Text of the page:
Category Archives: book review

Reading Clarel During the Pandemic

Reading Herman Melville’s Clarel, the longest poem written by an American, was a beautiful meditation for me, and did not take long. Melville’s prose is better than his poetry, although one could argue his prose is poetry. But the curious … Continue reading

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Is Melville’s Pierre a “Kraken” novel?

I have read for the second time Melville’s novel Pierre or the Ambiguities, this time through the lens of the “Kraken” edition, a creation of the Melville scholar and biographer Hershel Parker with illustrations by Maurice Sendak.* A note of … Continue reading

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Rimbaud and de Kooning

Arriving from always, you’ll go away everywhere. —Rimbaud We are modern. We are so because Rimbaud commanded us to be. —Ashbery It is one of those curious accidents (but are they really accidents?) that I have resumed my de Kooning … Continue reading

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Carl Andre, Poet

Carl Andre is famous for his sculpture but anyone who takes an interest in his work soon discovers that he is a writer as well. One suspects his career could have gone either way. But when the art took off … Continue reading

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On Ashbery’s A Wave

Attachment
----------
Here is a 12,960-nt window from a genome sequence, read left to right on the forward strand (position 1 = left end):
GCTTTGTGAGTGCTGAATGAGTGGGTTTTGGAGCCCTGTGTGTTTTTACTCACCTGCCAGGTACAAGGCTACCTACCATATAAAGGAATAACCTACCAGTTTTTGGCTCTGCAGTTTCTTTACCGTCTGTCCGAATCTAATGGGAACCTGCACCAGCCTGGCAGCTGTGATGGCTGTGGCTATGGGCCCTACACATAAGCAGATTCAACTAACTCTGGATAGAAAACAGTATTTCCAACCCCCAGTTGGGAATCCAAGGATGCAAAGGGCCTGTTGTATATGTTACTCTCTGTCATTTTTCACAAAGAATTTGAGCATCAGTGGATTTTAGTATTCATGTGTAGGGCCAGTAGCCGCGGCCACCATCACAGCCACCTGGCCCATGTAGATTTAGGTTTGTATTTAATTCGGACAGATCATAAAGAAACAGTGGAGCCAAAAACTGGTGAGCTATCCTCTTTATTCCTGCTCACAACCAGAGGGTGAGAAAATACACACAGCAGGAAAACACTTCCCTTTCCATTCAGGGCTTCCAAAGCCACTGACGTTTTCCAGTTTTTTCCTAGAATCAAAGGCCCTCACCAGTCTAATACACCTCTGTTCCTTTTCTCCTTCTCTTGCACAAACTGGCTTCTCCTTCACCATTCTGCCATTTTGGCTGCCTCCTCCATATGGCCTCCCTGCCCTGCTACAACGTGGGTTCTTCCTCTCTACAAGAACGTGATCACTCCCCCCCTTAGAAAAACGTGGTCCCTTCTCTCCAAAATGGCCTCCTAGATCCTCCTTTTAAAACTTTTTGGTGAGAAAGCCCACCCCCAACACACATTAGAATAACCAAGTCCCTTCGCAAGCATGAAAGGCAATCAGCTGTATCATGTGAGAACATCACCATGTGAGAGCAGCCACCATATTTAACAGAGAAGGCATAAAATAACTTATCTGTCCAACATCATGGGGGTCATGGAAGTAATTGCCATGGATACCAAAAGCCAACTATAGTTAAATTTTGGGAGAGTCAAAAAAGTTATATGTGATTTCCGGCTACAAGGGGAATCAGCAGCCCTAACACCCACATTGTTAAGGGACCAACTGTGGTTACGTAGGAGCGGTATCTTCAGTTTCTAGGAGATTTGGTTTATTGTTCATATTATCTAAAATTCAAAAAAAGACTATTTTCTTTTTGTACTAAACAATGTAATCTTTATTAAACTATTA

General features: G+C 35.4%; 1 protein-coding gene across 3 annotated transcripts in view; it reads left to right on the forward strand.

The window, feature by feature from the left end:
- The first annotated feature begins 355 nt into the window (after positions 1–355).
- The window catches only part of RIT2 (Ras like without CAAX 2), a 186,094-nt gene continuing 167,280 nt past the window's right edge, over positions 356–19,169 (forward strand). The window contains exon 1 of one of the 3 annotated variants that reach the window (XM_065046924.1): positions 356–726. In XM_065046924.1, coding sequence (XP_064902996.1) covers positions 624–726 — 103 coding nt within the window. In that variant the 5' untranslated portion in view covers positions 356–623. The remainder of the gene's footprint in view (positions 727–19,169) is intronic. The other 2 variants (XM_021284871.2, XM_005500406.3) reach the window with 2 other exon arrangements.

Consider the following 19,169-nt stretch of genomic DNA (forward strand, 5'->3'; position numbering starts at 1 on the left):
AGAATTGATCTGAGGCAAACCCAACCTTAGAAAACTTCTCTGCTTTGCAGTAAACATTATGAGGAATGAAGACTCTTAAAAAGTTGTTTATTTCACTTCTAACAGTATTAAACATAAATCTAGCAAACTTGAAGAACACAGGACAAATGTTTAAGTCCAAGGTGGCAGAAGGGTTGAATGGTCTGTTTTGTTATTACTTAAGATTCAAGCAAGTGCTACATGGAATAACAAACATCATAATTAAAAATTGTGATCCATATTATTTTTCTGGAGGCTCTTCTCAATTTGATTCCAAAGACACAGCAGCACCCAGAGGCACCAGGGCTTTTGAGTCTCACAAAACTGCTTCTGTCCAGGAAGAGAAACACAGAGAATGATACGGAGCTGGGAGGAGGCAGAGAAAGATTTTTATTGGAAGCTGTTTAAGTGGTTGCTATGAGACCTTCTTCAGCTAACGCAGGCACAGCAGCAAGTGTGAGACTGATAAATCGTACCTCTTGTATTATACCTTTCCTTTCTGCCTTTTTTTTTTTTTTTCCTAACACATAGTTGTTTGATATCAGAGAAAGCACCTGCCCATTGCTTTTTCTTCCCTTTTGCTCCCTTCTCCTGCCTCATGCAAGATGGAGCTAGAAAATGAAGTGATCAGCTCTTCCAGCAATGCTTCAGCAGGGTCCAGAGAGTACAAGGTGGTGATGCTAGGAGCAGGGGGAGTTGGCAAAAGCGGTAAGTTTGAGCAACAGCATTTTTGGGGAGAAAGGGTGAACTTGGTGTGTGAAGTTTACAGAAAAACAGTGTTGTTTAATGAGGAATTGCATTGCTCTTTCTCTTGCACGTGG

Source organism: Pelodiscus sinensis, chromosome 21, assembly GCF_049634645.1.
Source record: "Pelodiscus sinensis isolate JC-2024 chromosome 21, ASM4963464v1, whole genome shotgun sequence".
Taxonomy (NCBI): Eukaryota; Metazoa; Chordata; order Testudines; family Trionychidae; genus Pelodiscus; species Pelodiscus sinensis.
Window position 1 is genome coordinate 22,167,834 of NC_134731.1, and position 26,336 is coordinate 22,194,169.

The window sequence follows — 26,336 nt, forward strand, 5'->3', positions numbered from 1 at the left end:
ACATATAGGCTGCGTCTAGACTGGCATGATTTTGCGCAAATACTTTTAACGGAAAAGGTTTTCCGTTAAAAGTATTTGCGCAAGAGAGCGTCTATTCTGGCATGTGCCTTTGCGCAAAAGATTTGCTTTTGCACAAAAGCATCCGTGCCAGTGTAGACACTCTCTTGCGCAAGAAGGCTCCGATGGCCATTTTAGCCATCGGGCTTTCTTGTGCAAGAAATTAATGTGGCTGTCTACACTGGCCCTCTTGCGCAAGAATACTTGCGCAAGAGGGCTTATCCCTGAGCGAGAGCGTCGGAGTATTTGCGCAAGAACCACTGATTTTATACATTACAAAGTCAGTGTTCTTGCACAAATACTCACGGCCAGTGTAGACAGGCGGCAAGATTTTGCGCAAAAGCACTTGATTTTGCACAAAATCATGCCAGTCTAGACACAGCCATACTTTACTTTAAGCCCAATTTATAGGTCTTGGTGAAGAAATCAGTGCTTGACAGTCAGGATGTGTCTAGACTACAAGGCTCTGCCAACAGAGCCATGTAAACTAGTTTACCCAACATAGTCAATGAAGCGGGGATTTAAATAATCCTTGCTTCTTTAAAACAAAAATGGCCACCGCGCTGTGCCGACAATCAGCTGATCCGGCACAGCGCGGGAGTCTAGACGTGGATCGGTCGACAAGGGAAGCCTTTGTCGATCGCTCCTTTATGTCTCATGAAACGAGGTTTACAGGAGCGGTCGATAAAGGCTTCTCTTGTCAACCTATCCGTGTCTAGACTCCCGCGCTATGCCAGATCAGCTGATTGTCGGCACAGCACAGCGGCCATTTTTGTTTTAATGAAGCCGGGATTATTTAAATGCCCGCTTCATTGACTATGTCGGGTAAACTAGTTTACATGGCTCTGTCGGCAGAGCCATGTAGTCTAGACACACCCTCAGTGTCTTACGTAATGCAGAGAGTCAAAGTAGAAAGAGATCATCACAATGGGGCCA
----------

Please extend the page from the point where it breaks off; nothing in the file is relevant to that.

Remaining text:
John Ashbery’s A Wave is an itch I would scratch if I could. I am drawn to this book, out of all of Ashbery’s books, time and again, drawn to the very mystery of its attraction. True it does contain the … Continue reading

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Michael Brodsky: Writing as Exposure

The individual who has not risked his life may well be recognized as a person, but he has not attained to the truth of this recognition as an independent self-consciousness. —Hegel …. if you go on struggling to name…. you … Continue reading

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Dewey Out Loud

If it weren’t for the memory of the friend who gave me a copy of John Dewey’s Art as Experience I probably would not have worked all the way through it.

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ee cummings fora $

Why should Cummings’ poetry be a somewhat guilty pleasure for me?

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Karin Roffman On the Young John Ashbery

In the summer of 1992 while traveling out west I lingered in Austin Texas long enough to go to a club and see a rock band called the True Believers.

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Paul Auster’s 4321

  4 In an essay from the mid-1970’s on the poet Charles Reznikoff, Paul Auster wrote of the poet’s ability to choose the exact detail that will say everything and thereby allow as much as possible to remain unsaid. This … Continue reading

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